Surveys due for Pomfret water district’s second phase

First and foremost, if you are a town of Pomfret resident who desperately needs public water, you must be sure to fill out a survey mailed to you; then, get your well water quality tested, provide a water sample or a picture of a sample and write up a letter of support detailing your water difficulties and drop it all off at the town hall immediately.

That was the message at a public informational meeting Thursday at the BOCES LoGuidice Center for residents of roads under consideration for Phase II of the North End Water District. Wendel engineers Lauren Glose and Robert Klavoon gave a presentation to about 60 attendees informing them of what they can do to help get their roads recommended for the next phase of water line construction.

“Those surveys are critically important to us,” Glose stressed. “Without those pieces of paper documenting what you have and what troubles you have in your home, we’re not able to build the best case for the Health Department. So, by submitting those survey applications, we could really get a good basis for … pushing through our recommendation.”

Klavoon said out of 275 surveys sent out, only 41 have been turned in.

“Talk to your neighbors, get them involved,” he added.

Many residents in the water district have untreated well water with poor quality (i.e. orange or brown tinges, ridden with sulfur). One person said the water actually corrodes copper pipes.

“This water problem affects us so much,” North Road resident Kathi Leone said. “I hope you have a heart for people in this room, because living with bad water is horrible, and I hope it’s not going to be just dollars and cents. My husband and I built a house 27 years ago, had the absolute best copper pipes put in, and … the water ate through the pipe, so we had to put in all new, plastic pipes.”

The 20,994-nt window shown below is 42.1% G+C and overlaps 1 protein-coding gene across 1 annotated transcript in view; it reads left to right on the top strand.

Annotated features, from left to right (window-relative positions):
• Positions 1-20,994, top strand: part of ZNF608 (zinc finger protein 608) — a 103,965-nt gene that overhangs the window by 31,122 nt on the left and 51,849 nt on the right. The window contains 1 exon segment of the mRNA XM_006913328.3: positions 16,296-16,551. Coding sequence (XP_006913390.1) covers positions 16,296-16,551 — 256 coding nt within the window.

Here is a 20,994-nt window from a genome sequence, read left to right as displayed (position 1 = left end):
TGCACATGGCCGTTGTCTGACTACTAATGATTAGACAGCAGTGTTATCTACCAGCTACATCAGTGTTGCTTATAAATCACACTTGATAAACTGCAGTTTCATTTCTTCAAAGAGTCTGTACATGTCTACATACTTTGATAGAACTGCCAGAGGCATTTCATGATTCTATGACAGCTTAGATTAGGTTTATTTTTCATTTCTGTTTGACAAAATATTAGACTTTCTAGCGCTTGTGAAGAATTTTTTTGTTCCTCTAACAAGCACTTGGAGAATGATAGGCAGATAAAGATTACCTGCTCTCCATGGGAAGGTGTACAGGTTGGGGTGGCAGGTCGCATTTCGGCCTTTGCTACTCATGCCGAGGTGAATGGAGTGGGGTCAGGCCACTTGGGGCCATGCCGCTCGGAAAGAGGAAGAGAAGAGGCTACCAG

Glose and Klavoon will give their street recommendations to the Pomfret Town Board during its special meeting Feb. 5 at 6:30 p.m., meaning surveys must be in as soon as possible. Glose said many factors will be looked at for the recommendations, including the cost-benefit ratio, housing density, residential need and hydraulics. The town board will make the final decision as to which roads will become part of Phase II.

“We will be looking at a few different options to see what is the most effective economically and serving the most amount of people as we can,” Glose said. “We want to make sure this is affordable and reasonable for the residents to have their public water.”

The timeline is now crunched because the hardship application for project funding is due March 1. A funding decision will be announced by the Health Department Oct. 1.

All residents of roads selected for Phase II will be required to pay an annual fee, which is not currently known by the engineers since Phase II is still in development. Phase I residents had a target service charge of $525 for a single-family home.

“Our aim is to try to keep it around that same cost. The service charge includes the ($300) capital cost, which is part of the bond repayment, and is set by the board on an annual basis. That appears on your tax bill,” Glose said. “The second is the actual water consumption cost, which is billed quarterly and paid directly to the town for water use.”

Owners of vacant land in Phase I pay $10 per year.

Residents who own homes that will be hooking up to public water must also pay for installing the connecting pipes from their homes to the curb.

“I’ve done studies, and it costs about $36 a month to run your electric water pump to your well pump (alone), so it’s really quite a bargain hooking up to the water line,” Webster Road resident Jim Christy said.

The following streets are under consideration for Phase II: Webster Road (west of Rood Road), Farel Road, Van Buren Road, Walden Road, Ellicott Road, Adams Road, North Road, Lowell Road, Lamberton Road, Straight Road, Christy Road, Harmon Hill Road, Lakeview Road, Eagle Street, Wilbur Road and Berry Road (outside the Berry Road Water District).

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